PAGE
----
Discovery of body provides closure
MISSION, Kan. (AP) — Relatives of a missing Chinese woman whose remains are believed to be have been found in a Missouri park said the discovery brings closure and the chance to have a funeral as they await the murder trial of the woman’s husband.
Amy Salladay, an attorney for Mengqi Ji’s family, said Friday in a statement that the family is still processing the news that a driver’s license and some credit cards with Ji’s name on them were found Thursday, along with the remains, in a remote area of Rock Bridge State Park in Boone County. The remains have preliminarily been identified as Ji’s, but DNA testing is planned to provide confirmation.
“As parents of a missing child they always hoped for their daughter’s return and for this to be a bad dream,” Salladay said. “At the same time they have wanted answers about what happened to Mengqi and this information now gives them some closure and a body so that a funeral can be planned for some time in the future.”
Ji’s husband, Joseph Elledge, who was a University of Missouri student, is jailed without bond while awaiting a Nov. 1 trial on charges of first-degree murder in her October 2019 disappearance. He has pleaded not guilty to the murder charge and to related charges of child endangerment and domestic abuse.
The couple’s daughter turned a year old the weekend before Ji went missing; they took the baby to the St. Louis Zoo to celebrate. Salladay said Ji was still breastfeeding the girl at the time.
Prosecutors have speculated that Elledge strangled his wife to avoid a costly divorce and to stop her from fleeing to China with their daughter.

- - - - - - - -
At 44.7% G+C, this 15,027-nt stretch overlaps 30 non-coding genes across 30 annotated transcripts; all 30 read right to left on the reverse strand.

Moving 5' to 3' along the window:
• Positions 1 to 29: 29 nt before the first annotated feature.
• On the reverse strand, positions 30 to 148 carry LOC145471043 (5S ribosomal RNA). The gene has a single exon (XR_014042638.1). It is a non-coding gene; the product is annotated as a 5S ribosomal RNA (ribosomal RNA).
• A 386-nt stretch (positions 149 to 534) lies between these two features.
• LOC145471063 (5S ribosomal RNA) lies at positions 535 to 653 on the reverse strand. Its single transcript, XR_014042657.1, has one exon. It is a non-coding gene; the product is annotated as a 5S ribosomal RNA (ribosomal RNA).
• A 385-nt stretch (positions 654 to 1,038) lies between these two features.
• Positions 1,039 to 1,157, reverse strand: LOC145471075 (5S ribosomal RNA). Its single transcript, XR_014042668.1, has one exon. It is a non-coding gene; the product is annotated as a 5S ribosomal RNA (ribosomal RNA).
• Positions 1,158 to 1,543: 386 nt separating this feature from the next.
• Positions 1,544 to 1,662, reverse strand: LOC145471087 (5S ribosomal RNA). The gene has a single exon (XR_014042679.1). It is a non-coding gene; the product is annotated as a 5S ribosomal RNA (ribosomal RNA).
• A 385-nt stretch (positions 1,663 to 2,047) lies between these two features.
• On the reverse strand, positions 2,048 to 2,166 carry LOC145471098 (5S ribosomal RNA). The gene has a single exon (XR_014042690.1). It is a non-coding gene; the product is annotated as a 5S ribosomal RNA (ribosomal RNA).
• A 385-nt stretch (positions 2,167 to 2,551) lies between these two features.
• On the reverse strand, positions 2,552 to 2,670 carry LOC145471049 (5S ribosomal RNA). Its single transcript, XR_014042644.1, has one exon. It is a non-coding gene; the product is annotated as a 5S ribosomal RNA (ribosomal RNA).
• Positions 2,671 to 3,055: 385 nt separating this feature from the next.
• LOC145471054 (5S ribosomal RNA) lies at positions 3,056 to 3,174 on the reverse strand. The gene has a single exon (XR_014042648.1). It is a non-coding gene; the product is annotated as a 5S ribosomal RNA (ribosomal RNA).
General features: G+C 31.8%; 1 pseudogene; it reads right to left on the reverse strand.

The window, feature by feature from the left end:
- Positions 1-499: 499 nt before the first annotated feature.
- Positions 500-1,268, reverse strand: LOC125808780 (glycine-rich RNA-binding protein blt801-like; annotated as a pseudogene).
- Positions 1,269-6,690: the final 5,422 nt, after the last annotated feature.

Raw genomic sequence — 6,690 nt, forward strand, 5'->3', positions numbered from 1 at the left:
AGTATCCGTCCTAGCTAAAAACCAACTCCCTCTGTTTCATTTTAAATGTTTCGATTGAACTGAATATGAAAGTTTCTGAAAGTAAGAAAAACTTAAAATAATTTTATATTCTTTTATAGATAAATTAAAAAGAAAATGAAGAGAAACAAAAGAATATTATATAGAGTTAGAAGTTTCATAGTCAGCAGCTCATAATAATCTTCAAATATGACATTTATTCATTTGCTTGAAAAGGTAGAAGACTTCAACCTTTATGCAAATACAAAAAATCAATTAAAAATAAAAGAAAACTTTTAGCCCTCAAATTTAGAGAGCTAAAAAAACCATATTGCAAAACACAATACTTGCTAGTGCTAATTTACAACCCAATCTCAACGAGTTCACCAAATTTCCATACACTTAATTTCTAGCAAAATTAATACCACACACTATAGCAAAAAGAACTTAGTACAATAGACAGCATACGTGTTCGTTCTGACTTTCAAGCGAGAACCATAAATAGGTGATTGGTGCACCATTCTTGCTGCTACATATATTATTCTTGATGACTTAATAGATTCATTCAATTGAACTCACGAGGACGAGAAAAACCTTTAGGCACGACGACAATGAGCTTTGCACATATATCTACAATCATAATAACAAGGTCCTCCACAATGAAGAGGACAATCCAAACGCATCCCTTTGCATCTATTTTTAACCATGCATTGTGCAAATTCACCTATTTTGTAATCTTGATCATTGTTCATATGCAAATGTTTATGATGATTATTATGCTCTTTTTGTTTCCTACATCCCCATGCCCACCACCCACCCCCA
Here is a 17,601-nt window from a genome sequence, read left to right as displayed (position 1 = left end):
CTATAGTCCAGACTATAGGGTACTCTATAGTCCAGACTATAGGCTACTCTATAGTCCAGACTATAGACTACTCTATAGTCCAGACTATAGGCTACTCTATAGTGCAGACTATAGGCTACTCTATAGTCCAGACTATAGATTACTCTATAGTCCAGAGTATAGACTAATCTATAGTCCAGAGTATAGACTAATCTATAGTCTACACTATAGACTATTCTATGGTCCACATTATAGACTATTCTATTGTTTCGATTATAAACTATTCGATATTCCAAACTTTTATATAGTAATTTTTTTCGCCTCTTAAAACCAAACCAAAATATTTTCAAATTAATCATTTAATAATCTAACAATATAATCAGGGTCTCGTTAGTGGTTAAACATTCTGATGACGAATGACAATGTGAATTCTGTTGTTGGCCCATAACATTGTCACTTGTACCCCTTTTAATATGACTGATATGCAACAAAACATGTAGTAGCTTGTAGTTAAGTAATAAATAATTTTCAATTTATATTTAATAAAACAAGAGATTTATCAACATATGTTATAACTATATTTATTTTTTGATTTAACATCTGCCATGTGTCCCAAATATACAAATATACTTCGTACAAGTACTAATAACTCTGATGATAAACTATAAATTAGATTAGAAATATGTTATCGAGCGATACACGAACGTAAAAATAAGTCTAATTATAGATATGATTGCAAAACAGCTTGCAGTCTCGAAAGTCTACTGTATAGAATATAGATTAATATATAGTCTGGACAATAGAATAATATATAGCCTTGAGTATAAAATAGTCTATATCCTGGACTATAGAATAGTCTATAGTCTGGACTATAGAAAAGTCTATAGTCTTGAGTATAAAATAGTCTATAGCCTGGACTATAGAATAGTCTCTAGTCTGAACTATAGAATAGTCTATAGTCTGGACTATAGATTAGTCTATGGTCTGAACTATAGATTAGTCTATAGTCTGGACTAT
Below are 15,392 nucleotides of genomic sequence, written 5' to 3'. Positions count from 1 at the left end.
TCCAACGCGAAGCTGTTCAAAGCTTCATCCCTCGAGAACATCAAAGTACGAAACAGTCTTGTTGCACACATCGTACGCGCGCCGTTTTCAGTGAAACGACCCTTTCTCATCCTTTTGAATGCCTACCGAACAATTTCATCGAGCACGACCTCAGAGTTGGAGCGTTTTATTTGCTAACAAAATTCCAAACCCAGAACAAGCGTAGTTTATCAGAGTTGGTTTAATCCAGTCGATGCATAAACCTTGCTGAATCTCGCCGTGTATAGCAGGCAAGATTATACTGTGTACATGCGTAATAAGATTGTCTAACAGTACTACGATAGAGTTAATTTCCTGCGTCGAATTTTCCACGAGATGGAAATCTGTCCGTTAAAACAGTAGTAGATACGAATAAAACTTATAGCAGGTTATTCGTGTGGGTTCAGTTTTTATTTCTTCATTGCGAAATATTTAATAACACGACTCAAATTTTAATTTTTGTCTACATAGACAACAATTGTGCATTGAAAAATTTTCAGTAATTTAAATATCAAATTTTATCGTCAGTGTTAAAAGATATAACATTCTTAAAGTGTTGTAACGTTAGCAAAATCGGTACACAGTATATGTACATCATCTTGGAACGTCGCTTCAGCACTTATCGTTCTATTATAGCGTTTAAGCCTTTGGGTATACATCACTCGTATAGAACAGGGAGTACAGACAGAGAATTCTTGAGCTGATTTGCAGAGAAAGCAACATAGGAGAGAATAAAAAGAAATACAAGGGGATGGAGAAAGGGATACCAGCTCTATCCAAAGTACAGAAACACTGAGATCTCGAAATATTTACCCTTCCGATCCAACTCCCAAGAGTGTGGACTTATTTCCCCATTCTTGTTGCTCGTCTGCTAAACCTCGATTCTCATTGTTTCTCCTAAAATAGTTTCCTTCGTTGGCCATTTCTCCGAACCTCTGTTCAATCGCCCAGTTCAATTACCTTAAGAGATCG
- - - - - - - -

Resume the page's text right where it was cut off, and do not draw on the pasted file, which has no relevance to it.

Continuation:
Assistant Columbia Police Chief Jeremiah Hunter said parts of Rock Bridge State Park had been previously searched but not the area where the remains were found, which is about 30 feet (9.1 meters) from a road.
The discovery, if confirmed, removes one hurdle for prosecutors: proving that Ji is dead. The Boone County prosecutor didn’t immediately return a phone message seeking comment.
Elledge’s attorney, Scott Rosenblum, said he had no comment Thursday evening.
Ji’s family described her as a highly educated woman who loved her daughter. She received a master’s degree in mechanical and aerospace engineering from the University of Missouri in December 2014. She previously attended the East China University of Science and Technology in Shanghai.
“She wanted to be in the United States for the opportunities available to her and her family through education and employment,” the statement said. “She was a victim of domestic violence. She reached out for help but help did not come soon enough for her.”
A custody trial for Ji’s daughter is scheduled to take place after the criminal trial.